While it’s true that some people treat elections as a big joke, Guatemala has taken it to new levels. Five days after President Otto Pérez Molina resigned over widespread protests and accusations of corruption, the leader in the new presidential race is Jimmy Morales, a television comedian well known in Guatemala but one with no political experience. His 24 percent of the total vote beat out former first lady Sandra Torres and 2011 election loser Manuel Baldizón, who both got 19.5 percent of the vote.
Even more strangely, the voters in Guatemala might be doing something that’s really very sensible. Guatemala has had more than its fair share of political strife and corruption, and some have said this is a sign that Guatemalans are fed up with the old political guard. Quique Godoy, a Guatemalan political analyist, said that it was a “rejection of traditional politicians.”
Considering polls taken before the first voting round indicated that Guatemalans would either not vote or cast blank ballots in protest, the fact that 70.38 percent of Guatamalans showed up to vote is something in itself. The turnout is a record in Guatemala. However, to win the election, a candidate needs 50 percent plus one vote, something none of the fourteen candidates managed to do. Further runoff elections are planned.
Even as they voted, many Guatemalans expressed dismay over the current voting system. Some even cast their votes dressed in all black as a sign the political system in place was dead. Since this is the eighth election since 1996 (when Guatemala’s 36-year civil war came to an end), there’s likely some truth to that. Morales even campainged under the slogan “Not Corrupt, Not a Thief” which most would consider the minimum required of elected officials. Baldizon used the less likeable angle of ignoring spending limits, which did not sit as well with the people of Guatemala. Torres had spent most of her time as first lady promoting social programs, and while she has no catchy slogan, she has significant support in Guatemala’s rural countryside.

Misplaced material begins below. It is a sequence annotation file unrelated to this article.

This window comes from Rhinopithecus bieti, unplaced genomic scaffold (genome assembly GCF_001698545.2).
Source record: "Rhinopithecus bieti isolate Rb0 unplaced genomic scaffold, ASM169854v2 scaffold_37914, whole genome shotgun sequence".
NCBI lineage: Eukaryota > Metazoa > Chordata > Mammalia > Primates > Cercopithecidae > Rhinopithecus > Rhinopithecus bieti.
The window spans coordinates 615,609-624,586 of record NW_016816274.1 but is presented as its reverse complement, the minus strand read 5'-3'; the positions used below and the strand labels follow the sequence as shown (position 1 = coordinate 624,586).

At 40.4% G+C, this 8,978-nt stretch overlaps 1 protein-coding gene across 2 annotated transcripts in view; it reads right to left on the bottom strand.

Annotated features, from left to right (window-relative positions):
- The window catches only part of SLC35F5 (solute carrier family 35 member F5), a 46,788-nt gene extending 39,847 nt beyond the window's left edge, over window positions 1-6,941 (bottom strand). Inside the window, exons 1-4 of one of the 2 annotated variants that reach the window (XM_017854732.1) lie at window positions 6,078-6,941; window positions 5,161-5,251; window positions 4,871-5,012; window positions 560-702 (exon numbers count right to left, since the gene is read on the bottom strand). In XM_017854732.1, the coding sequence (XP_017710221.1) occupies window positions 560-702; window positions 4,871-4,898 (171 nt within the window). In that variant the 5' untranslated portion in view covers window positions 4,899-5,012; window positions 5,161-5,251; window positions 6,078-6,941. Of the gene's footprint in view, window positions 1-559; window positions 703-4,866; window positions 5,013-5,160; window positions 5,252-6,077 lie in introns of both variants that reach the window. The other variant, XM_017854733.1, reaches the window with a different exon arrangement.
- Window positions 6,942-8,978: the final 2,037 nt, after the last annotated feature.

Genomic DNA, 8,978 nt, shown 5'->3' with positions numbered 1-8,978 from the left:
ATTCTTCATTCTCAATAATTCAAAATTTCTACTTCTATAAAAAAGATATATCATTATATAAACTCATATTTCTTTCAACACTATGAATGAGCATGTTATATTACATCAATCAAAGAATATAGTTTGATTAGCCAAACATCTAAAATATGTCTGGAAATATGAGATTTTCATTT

As for Perez Molina? After resigning, he had his immunity as a leader of state taken away, and was arrested along with his vice president on charges of giving companies tax breaks as a result of bribes so that they would import their goods to Guatemala. Around a dozen other officials have been arrested in the case. The investigation was carried out by the Guatemalan attorney general and a UN commission. Both have denied the charges.
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